Use Gpg Signing for Github
Jul 28, 2018
3 minute read

A few days ago, I notiecd that when creating a new file or delete that on Github, on the right-hand side, the commits will display a “Verified” sign. Just look like following:

Looks really cool, isn’t it? So, I’ve tried to make this thing appear on every commit(especially on local pc/laptop, using git client) I’ve submit, but not soon I’ve encountered a lot and a lot troubles(when your os is OS X). Here is an instruction of how to turn this feature on(which means signing commits with G(nu)PG). ?

So, let me guide you how to make this “Verified” sign come out.

  • install brew if not

/usr/bin/ruby -e "$(curl -fsSL https://raw.githubusercontent.com/Homebrew/install/master/install)"

  • install gpg and pinentry

brew update && brew install gpg && brew install pinentry-mac && echo "pinentry-program /usr/local/bin/pinentry-mac" > ~/.gnupg/gpg-agent.conf && killall gpg-agent

  • use ehcho "test" | gpg --clearsign to test of gpg is installed correctly.

  • generate gpg key and import into Github(just use the new key for gpg sign by ignoring any existed gpg key)

gpg --default-new-key-algo rsa4096 --gen-key

When asked to enter your email address, ensure that you enter the verified email address for your GitHub account.

Now, the terminal displays like following:

-----BEGIN PGP PUBLIC KEY BLOCK-----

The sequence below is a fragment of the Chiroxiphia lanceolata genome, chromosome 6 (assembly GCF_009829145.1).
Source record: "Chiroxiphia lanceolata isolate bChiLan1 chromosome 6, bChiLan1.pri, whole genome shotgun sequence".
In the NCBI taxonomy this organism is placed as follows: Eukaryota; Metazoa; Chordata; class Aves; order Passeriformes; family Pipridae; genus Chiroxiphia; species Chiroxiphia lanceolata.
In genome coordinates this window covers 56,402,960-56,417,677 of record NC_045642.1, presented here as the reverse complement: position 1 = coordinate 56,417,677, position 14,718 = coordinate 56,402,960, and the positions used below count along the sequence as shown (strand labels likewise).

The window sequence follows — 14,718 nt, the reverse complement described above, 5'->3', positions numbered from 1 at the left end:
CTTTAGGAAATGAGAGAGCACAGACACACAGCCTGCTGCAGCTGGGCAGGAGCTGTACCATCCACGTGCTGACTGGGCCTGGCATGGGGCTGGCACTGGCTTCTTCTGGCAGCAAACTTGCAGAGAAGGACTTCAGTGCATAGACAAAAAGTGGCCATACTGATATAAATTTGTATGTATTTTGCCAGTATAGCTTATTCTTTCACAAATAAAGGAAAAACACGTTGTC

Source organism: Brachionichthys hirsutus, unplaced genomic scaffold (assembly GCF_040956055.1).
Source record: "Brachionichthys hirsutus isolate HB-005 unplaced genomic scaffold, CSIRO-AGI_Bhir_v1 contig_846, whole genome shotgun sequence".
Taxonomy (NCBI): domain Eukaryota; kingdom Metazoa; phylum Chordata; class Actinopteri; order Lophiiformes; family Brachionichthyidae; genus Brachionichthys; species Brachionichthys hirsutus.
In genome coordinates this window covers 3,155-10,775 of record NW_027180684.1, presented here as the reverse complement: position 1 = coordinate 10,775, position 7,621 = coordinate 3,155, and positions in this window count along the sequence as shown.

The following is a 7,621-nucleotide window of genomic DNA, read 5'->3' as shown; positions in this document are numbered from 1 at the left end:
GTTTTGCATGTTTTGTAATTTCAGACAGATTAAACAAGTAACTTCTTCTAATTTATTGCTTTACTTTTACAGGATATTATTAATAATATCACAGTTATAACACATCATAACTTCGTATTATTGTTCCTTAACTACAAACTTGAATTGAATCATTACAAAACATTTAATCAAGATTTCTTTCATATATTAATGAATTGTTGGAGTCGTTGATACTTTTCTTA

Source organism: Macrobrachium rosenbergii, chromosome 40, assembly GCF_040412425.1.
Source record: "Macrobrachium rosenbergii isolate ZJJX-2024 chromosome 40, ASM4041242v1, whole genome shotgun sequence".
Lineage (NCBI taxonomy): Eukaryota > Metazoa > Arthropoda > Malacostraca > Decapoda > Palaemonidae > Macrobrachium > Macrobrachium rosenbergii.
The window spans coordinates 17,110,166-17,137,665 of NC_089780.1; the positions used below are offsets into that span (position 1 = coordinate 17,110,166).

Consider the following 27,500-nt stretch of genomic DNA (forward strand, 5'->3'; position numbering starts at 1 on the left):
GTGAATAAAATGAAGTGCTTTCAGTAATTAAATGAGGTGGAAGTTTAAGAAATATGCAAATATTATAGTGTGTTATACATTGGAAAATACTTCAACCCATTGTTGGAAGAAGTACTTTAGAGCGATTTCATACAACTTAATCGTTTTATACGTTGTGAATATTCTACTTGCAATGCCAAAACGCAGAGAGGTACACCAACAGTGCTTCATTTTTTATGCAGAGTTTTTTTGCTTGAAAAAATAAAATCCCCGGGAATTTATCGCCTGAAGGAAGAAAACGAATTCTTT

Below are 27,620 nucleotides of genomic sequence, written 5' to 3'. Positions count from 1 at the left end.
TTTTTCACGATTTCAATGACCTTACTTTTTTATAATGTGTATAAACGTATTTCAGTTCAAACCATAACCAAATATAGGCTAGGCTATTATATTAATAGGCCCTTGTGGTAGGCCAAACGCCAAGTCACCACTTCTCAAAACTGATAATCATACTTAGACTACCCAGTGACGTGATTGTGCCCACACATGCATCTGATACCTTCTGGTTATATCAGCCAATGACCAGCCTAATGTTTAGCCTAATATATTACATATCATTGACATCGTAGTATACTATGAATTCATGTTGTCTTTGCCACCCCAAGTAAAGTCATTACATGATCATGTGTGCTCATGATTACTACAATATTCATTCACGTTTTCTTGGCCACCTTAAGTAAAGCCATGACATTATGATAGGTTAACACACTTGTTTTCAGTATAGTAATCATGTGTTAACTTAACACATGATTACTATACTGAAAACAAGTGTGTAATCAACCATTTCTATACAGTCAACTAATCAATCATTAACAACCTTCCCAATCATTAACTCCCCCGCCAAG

mQINBFtUemQBEADE2tGSTjXyd6zqx6WIRlB+EosPBV5WPgLUCSFiHgPLpjY59Kek
0WwdBX+ippgAfFNfdiYWJLs0oddd8zV/aU70ZMSUErCS9oyWem/HEpLO383
CcSrvN2YMWuAviBcsrbbUY6uWBRbeHqyNWir19nFOBURXEk9JomHefI3JYcxv6xA
wZPz2mEEn+HfneoqAb9oFq5IKqMkteFQ5uBTgUfG5V7QXjxr2qbjDg8i3wARAQAB
tCBMZWUgVGFuZyA8ZDB6aW5nY2F0QG91dGxvb2suY29tPokCTgQTAQgAOBYhBBHd
N/0HszSZ2DAZ4VoovvfEXbLFBQJbVHpkAhsDBQsJCAcCBhUKCQgLAgQWAgMBAh4B
AheAAAoJEFoovvfEXbLFsssT2oEi5RgpO8hwCkRSQTVSCIgUSH
TBkEh+Sewy6/DgALbv+KHkox/oG44BAnI4/9jxK/p2HUNE1rP2VnWw50kZyOcGcA
d1nt63jLqxyURq+7h6MHrw0D81L3U72/4KHnK5JcBSpOYrDOpkb+LQVqD1hYKpoD
oMvd57qZECuiXHKLe82YlL8FaWhILoaG6jjEn90w8n4VZmvOyI39FaBgALTL4nH0
DwO8uQINBFtUemQBEAC1RGuRYJiwTv//9wThSiMKRO0xZUUWI/kQaDqYSExnaRSV
x51bp7fD5EEJCE8w8o6oLQhvPrpRPsssurUSeAOwfOHMRhUaU1XyR4O2OW
yu3pIsW1/2la18XMbBIKo3Z4wLFL+XWznB3wHsYtHcJQFqUVetF85DB7ILAvsQAR
AQABiQI2BBgBCAAgFiEEEd03/QezNJnYMBnhWii+98RdssUFAltUemQCGwwACgkQ
Wii+98RdssVugg/+KFtx74+ip/IPV/bvssssL7JfFJO0QzOUc=
=BGUu
-----END PGP PUBLIC KEY BLOCK-----

Copy your GPG key, beginning with —–BEGIN PGP PUBLIC KEY BLOCK—– and ending with —–END PGP PUBLIC KEY BLOCK—– and paste into Github-Settings-SSH and GPG keys-new GPG key.

  • set up local git client

    gpg –list-secret-keys –keyid-format SHORT | grep ^sec

when the command entered, the terminal displays like following:

sec   rsa4096/3AA5C343 2018-07-22 [SC]

Which is need to denote, the keyid format should be SHORT instead of LONG, and this step is different from Github official instruction. You should copy ‘3AA5C343’ this part and we will use this key:

git config --global user.signingkey 3AA5C343 && git config --global gpg.program $(which gpg)

  • test if git know how to sign your commit

    mkdir test && cd test && git init && touch a && git add . && git commit -S -m "test" && cd .. && rm -rf test

if no error shows, that means you are safe now and from now on you can use -S argument to order git to sign with Gpg. In addition, to sign all commits by default in any local repository on your computer, run git config --global commit.gpgsign true.

Ref: